Updated: Jan 29
In cultivating a class, many top colleges and universities look for students with diverse skillsets. Whether they’re football players, tennis stars or violinists, each brings talents and skillsets that will fill the void made by departing students.
Among the many qualities that students will bring with them to college, the ability to lead individuals, groups or organizations is also critical to contributing to a dynamic living and learning environment.
The ways in which colleges and universities look for leaders are implicitly and explicitly stated in the application where they ask for you to list your extracurricular activities, your role in them and how much time you have devoted to them.
As you list your scholastic involvement, don’t list everything you’ve been involved in. Seek only to list 4-5 quality experiences that mean the most to you. The simplest way to determine this is to look at what occupies a lot of your time.
Usually, what you spend a lot of time doing over the course of two to three years represents a level of care, commitment, and dedication, which are essential building blocks to leadership positions.
Thus, the capacity in which you lead must be demonstrated over time and articulated accordingly as President, Vice Present, Treasurer, etc.
However, leadership goes beyond titles. What matters most is the way you have led because how you have inspired others to act is what differentiates and defines your leadership qualities.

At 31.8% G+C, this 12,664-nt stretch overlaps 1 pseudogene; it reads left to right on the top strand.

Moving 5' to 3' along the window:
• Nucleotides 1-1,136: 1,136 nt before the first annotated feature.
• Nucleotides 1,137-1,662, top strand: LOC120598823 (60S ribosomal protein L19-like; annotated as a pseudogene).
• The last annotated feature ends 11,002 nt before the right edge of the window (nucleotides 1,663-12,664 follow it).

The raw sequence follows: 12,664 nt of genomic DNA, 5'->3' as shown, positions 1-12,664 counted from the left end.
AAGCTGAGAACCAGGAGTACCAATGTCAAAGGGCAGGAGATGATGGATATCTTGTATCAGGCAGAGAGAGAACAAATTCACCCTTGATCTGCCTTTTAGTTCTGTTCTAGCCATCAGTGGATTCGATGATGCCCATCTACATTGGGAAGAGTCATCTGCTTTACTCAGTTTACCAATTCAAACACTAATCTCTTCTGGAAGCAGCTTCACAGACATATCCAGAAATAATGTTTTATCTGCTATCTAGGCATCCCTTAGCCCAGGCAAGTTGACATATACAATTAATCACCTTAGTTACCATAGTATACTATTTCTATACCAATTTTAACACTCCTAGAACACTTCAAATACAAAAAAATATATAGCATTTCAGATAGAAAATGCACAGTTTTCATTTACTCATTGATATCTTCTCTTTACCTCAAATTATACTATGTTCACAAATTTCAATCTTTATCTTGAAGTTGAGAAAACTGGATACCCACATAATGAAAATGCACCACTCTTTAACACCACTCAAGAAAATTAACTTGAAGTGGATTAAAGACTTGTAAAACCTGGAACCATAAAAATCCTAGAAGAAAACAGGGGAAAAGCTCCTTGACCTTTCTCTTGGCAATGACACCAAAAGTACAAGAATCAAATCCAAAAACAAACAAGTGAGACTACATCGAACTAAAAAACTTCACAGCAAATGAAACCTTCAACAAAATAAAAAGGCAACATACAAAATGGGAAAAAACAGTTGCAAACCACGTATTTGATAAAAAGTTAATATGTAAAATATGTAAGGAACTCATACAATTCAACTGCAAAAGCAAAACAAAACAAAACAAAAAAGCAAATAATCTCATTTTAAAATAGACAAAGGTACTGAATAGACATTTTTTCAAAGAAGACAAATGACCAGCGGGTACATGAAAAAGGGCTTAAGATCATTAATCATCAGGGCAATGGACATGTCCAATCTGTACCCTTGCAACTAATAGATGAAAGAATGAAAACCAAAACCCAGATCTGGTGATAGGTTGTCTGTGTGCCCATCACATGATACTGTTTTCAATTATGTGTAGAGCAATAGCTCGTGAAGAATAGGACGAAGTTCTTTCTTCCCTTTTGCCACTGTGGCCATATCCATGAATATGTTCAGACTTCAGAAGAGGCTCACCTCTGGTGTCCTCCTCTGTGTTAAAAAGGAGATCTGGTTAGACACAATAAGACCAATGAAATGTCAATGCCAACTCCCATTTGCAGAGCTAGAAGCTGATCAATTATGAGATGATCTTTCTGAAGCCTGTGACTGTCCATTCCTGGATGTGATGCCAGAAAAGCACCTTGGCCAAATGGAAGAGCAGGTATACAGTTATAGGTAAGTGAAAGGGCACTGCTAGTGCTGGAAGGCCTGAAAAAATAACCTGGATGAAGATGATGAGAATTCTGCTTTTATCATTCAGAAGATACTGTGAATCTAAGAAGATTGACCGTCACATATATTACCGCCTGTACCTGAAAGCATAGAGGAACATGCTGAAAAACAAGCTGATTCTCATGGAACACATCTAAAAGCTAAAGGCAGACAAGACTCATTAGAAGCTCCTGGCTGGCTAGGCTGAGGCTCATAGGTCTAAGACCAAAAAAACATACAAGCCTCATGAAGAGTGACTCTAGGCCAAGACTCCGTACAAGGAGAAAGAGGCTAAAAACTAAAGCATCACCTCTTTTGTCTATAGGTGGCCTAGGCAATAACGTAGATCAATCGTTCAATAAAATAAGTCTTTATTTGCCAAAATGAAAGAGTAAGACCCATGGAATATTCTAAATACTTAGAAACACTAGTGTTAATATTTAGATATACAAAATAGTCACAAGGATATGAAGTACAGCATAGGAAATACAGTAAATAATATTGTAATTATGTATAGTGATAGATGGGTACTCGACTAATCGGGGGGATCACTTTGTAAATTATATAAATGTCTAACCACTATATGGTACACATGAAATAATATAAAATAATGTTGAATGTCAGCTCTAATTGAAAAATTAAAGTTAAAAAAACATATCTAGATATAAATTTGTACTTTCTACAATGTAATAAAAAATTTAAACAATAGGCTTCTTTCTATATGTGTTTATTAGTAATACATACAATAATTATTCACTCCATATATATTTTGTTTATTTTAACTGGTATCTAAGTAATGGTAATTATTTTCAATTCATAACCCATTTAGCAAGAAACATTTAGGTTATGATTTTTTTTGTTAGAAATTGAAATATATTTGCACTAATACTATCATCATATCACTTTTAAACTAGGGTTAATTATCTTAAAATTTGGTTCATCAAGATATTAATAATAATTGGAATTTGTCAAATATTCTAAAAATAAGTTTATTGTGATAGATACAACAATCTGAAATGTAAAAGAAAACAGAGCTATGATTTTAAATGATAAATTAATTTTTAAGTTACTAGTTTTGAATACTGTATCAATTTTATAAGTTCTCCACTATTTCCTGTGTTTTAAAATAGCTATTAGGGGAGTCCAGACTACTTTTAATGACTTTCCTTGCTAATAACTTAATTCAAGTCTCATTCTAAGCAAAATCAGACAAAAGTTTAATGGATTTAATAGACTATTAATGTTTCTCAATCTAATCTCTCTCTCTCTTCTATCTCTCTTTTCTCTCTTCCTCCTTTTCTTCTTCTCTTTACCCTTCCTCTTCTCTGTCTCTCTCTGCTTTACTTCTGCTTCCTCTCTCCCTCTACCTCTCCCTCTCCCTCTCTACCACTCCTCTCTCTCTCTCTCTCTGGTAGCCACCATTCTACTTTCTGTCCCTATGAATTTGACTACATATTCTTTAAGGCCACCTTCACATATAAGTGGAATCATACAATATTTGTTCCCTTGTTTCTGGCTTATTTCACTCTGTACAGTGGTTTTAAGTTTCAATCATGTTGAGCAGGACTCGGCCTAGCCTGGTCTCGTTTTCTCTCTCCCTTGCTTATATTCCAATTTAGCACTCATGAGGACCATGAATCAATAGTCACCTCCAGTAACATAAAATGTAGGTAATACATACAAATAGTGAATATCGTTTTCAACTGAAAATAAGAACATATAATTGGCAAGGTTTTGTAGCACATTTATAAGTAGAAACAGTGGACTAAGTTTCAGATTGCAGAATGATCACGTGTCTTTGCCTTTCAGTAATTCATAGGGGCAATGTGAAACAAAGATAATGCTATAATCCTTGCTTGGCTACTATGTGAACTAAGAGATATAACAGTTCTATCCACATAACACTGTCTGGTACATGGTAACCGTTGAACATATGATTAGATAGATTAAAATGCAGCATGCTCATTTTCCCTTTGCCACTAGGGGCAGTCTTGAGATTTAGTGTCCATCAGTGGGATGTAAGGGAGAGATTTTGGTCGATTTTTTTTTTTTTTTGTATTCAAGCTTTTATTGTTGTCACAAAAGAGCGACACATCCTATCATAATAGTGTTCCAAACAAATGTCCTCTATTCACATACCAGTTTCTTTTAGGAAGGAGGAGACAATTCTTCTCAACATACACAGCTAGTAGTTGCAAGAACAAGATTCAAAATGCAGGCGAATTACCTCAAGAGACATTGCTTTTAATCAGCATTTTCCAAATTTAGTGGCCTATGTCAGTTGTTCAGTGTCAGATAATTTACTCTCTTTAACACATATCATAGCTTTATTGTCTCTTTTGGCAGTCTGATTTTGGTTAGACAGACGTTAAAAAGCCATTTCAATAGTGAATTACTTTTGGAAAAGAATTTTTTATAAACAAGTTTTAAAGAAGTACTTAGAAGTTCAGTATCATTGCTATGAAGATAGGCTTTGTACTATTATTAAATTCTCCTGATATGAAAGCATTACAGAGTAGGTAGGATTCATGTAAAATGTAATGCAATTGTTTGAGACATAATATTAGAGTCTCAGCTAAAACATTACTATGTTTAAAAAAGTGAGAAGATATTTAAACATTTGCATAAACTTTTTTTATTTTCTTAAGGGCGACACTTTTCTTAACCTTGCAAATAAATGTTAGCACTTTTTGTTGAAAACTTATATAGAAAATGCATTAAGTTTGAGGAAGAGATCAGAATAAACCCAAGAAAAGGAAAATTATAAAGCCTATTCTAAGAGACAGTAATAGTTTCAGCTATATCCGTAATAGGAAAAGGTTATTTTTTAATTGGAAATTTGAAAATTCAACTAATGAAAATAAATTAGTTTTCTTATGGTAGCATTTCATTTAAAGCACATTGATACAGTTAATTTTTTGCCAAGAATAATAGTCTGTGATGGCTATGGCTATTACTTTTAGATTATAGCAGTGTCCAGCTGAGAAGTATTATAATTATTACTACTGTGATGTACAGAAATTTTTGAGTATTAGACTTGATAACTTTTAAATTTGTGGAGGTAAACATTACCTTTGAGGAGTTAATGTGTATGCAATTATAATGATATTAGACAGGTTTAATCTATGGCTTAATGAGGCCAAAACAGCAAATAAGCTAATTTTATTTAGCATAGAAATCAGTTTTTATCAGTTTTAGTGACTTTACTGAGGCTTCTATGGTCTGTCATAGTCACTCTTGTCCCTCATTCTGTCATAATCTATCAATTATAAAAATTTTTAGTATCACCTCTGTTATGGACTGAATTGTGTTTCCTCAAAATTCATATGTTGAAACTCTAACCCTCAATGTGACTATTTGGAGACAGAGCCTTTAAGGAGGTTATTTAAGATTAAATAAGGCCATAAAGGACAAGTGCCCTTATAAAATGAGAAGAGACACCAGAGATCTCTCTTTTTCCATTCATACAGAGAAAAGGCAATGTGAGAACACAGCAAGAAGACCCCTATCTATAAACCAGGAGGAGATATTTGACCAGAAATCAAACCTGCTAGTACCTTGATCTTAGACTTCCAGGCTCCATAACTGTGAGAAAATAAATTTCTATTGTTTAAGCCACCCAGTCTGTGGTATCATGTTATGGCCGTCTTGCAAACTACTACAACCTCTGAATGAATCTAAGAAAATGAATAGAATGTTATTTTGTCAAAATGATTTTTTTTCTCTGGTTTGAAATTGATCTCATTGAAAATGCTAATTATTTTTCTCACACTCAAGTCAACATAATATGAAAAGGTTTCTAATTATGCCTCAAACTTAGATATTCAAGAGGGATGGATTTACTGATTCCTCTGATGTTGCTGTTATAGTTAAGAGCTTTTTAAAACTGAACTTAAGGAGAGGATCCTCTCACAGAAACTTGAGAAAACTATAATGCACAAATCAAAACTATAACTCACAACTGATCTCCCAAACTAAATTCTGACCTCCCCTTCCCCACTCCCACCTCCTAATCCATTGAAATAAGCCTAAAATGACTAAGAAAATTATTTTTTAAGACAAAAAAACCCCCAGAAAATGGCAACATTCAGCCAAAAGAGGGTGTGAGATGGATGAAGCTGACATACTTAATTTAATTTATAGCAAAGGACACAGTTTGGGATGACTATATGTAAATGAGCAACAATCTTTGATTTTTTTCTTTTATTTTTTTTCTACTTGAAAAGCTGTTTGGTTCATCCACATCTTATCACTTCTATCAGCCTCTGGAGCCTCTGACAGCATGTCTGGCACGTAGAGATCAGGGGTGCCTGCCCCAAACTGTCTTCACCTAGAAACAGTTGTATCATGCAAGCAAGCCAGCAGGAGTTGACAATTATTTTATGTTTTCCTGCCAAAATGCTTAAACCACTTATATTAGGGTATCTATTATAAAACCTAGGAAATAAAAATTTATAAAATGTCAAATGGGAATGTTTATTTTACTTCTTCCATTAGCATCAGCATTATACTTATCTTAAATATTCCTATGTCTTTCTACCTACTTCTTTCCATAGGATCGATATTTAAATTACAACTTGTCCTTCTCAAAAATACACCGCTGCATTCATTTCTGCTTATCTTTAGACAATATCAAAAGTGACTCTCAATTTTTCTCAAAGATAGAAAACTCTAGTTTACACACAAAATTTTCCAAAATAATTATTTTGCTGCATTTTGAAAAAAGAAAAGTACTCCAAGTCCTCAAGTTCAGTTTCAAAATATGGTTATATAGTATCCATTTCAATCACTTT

Another way in which colleges and universities look to identify students with demonstrated leadership skills is through honors and awards you may have received, both in school and outside of school.
This recognizes that you are a leader in the classroom as well as in your extra-curricular activities. It corroborates and demonstrates with great consistency that you’re an all-around leader no matter the venue.
Your demonstrated leadership experience matters to colleges and universities. They specifically look to admit and enroll students who are passionate about what they do and are willing to offer him/her a seat in the class for their continued commitment to effectively lead on their campus and beyond.
To some extent, some colleges or universities select and recognize students who have demonstrated extraordinary leadership skills with a scholarship.
So, stay the course.